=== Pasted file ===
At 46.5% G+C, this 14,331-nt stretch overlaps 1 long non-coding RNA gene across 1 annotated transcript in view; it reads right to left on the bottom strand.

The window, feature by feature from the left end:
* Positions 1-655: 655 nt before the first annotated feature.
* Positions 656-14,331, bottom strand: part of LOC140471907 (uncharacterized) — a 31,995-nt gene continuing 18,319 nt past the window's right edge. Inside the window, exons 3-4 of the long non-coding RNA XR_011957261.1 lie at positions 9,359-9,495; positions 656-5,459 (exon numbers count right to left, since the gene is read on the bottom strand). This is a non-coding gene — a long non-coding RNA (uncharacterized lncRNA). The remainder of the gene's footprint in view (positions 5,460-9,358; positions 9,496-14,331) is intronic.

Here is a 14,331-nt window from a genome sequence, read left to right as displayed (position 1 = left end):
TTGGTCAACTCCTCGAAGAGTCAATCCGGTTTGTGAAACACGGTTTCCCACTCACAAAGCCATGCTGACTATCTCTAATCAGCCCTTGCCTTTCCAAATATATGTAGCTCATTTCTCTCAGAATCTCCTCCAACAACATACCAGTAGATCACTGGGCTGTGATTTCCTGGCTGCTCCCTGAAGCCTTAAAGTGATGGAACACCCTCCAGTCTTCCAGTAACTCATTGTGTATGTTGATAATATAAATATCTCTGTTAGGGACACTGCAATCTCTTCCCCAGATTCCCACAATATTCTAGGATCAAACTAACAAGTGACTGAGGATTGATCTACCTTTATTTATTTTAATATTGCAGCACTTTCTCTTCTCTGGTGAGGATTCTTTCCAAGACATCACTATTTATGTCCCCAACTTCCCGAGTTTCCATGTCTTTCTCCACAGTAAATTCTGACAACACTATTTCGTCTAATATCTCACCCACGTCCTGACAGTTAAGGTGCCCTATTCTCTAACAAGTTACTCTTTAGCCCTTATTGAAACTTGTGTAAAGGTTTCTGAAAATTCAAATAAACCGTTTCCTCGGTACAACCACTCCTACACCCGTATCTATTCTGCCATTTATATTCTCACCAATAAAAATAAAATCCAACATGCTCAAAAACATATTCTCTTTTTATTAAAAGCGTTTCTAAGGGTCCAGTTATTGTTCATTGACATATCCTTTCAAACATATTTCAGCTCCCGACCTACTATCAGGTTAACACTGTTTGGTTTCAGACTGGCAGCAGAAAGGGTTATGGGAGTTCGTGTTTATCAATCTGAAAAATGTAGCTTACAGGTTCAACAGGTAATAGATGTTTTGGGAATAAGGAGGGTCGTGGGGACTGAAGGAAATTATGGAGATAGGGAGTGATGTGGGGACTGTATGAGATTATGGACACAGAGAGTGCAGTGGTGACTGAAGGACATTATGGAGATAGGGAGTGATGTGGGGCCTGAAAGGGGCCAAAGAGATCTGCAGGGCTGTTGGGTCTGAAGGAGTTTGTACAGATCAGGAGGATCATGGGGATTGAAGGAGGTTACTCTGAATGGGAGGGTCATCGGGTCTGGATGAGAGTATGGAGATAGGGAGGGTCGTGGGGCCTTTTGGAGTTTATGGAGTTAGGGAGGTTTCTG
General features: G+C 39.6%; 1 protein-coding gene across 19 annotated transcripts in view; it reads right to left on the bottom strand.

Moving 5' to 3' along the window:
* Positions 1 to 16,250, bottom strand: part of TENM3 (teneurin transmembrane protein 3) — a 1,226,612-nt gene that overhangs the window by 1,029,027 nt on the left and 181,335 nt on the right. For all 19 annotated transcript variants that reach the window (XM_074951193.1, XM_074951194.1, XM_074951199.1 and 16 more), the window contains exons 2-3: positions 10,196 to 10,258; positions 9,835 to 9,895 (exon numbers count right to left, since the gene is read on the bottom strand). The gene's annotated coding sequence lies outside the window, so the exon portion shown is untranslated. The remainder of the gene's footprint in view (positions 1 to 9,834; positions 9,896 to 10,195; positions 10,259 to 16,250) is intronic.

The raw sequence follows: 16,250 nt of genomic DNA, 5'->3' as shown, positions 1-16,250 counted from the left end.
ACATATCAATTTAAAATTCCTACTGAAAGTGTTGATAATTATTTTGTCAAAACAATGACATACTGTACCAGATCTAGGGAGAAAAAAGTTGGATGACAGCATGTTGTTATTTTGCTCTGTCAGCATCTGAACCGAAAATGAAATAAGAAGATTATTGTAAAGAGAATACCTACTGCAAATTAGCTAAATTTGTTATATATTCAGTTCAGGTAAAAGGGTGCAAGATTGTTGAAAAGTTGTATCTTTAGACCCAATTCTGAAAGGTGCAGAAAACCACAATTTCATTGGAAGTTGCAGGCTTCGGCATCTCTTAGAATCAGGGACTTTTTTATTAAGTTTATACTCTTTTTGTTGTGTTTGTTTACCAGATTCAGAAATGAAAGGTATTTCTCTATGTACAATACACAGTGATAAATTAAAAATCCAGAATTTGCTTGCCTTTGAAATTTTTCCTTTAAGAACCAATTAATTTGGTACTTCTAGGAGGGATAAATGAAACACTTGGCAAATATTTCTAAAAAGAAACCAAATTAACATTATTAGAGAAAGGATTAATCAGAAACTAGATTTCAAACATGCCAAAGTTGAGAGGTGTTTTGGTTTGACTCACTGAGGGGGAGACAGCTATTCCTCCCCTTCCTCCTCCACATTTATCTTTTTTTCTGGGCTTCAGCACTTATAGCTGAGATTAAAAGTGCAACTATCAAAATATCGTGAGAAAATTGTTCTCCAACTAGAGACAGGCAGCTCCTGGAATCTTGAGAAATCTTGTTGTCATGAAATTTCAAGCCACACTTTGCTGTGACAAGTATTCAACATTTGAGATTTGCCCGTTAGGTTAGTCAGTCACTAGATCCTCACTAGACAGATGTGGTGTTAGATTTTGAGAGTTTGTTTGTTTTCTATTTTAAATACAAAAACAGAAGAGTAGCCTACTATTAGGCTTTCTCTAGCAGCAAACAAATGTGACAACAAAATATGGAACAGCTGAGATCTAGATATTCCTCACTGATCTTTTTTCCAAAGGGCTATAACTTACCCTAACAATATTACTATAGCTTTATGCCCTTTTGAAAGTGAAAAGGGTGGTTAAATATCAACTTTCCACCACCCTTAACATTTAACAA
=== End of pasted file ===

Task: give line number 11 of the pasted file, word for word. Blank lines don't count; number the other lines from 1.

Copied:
ACATATCAATTTAAAATTCCTACTGAAAGTGTTGATAATTATTTTGTCAAAACAATGACATACTGTACCAGATCTAGGGAGAAAAAAGTTGGATGACAGCATGTTGTTATTTTGCTCTGTCAGCATCTGAACCGAAAATGAAATAAGAAGATTATTGTAAAGAGAATACCTACTGCAAATTAGCTAAATTTGTTATATATTCAGTTCAGGTAAAAGGGTGCAAGATTGTTGAAAAGTTGTATCTTTAGACCCAATTCTGAAAGGTGCAGAAAACCACAATTTCATTGGAAGTTGCAGGCTTCGGCATCTCTTAGAATCAGGGACTTTTTTATTAAGTTTATACTCTTTTTGTTGTGTTTGTTTACCAGATTCAGAAATGAAAGGTATTTCTCTATGTACAATACACAGTGATAAATTAAAAATCCAGAATTTGCTTGCCTTTGAAATTTTTCCTTTAAGAACCAATTAATTTGGTACTTCTAGGAGGGATAAATGAAACACTTGGCAAATATTTCTAAAAAGAAACCAAATTAACATTATTAGAGAAAGGATTAATCAGAAACTAGATTTCAAACATGCCAAAGTTGAGAGGTGTTTTGGTTTGACTCACTGAGGGGGAGACAGCTATTCCTCCCCTTCCTCCTCCACATTTATCTTTTTTTCTGGGCTTCAGCACTTATAGCTGAGATTAAAAGTGCAACTATCAAAATATCGTGAGAAAATTGTTCTCCAACTAGAGACAGGCAGCTCCTGGAATCTTGAGAAATCTTGTTGTCATGAAATTTCAAGCCACACTTTGCTGTGACAAGTATTCAACATTTGAGATTTGCCCGTTAGGTTAGTCAGTCACTAGATCCTCACTAGACAGATGTGGTGTTAGATTTTGAGAGTTTGTTTGTTTTCTATTTTAAATACAAAAACAGAAGAGTAGCCTACTATTAGGCTTTCTCTAGCAGCAAACAAATGTGACAACAAAATATGGAACAGCTGAGATCTAGATATTCCTCACTGATCTTTTTTCCAAAGGGCTATAACTTACCCTAACAATATTACTATAGCTTTATGCCCTTTTGAAAGTGAAAAGGGTGGTTAAATATCAACTTTCCACCACCCTTAACATTTAACAA